Whether you are just beginning or want to improve your technique, A Cheesemaker’s Journey (Hoegger Supply, Inc., 2013) will help you master cheesemaking at home. Author Mary Jane Toth provides more than 50 beautifully illustrated, easy cheese recipes with that will ensure success. In this excerpt taken from “Hard Cheese Recipes,” try this garlic cheese recipe with chives.
You can purchase this book from the GRIT store: A Cheesemaker’s Journey.
Garlic and Chive Cheese is a fresh, pressed cheese. It can be made and eaten in the same day. It slices very nicely and makes a great addition to any cheese tray. This is a family favorite that all of my kids just loved. The cheese has a sweet, milky taste. It’s delicious as is or with crackers.
You can vary the cheese by using different combinations of herbs and spices, making this a wonderful cheese open to your imagination.
Stainless pot (2 gallon)
Long, slotted spoon
2 gallons whole milk
1 cup Cultured Buttermilk
1 teaspoon rennet or 1/2 tablet + 1/3 cup cool water
3 teaspoons salt
1/2 teaspoon garlic powder
3 tablespoons chives (chopped fresh or dried)
Warm the milk to 86° F in pot. Remove from heat and stir in the Cultured Buttermilk with the long, slotted spoon.
Mix rennet with cool water and stir thoroughly into the milk. Cover and allow to sit for 45 minutes to coagulate.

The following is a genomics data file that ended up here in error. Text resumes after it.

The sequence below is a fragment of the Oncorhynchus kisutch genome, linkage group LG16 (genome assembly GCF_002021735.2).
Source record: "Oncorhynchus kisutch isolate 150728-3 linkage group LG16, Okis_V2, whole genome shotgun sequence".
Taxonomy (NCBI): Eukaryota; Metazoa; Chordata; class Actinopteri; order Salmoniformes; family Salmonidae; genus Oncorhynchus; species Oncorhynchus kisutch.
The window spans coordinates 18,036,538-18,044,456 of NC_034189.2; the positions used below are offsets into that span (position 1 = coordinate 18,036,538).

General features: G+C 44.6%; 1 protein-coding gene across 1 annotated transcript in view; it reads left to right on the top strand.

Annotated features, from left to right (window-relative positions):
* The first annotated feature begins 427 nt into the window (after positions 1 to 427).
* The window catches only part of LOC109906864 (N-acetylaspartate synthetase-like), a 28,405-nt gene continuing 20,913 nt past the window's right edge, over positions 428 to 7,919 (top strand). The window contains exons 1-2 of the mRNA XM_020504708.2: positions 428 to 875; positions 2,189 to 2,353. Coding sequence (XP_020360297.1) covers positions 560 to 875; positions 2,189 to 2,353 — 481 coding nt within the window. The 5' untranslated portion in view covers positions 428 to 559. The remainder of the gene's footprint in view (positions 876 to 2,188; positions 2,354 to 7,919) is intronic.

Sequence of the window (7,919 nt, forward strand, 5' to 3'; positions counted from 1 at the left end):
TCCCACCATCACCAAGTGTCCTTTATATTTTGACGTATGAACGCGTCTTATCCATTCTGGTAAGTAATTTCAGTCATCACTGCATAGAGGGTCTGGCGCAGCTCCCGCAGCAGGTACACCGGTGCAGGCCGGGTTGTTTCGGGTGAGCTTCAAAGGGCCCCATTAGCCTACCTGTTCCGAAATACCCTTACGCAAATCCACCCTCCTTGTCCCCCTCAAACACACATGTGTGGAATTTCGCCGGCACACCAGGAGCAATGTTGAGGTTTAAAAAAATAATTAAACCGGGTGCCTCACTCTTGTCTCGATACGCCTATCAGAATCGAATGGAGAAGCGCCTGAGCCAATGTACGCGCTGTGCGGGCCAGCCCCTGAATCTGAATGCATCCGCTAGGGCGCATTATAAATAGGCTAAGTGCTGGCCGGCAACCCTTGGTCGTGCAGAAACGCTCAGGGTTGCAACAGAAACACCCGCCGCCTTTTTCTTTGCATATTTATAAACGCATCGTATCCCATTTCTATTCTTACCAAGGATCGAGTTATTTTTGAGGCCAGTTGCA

Test the curd for firmness by dipping your finger into it. If curds break cleanly over your finger, they are ready to heat.
Heat the curds slowly, stirring and breaking the curds with your hands, until the temperature feels hot to your hands. Remove from heat and drain off the whey. Place the curds into a colander and rinse with very warm water. Drain for 5 to 10 minutes.
Place the drained curds back into the pot and mix in the salt, garlic powder, and chives.
Line a cheese press hoop with cheesecloth and fill with curds. Fold over the corners of cheesecloth and place the cheese press follower on top.
Press curds at 20 lbs. pressure for 2 to 4 hours. Remove from press, and set the wheel of cheese onto a plate. Cover with plastic wrap and chill for 6 to 8 hours.
Reprinted with permission from A Cheesemaker’s Journey by Mary Jane Toth and published by Hoegger Supply, Inc., 2012. Buy this book from our store: A Cheesemaker’s Journey.
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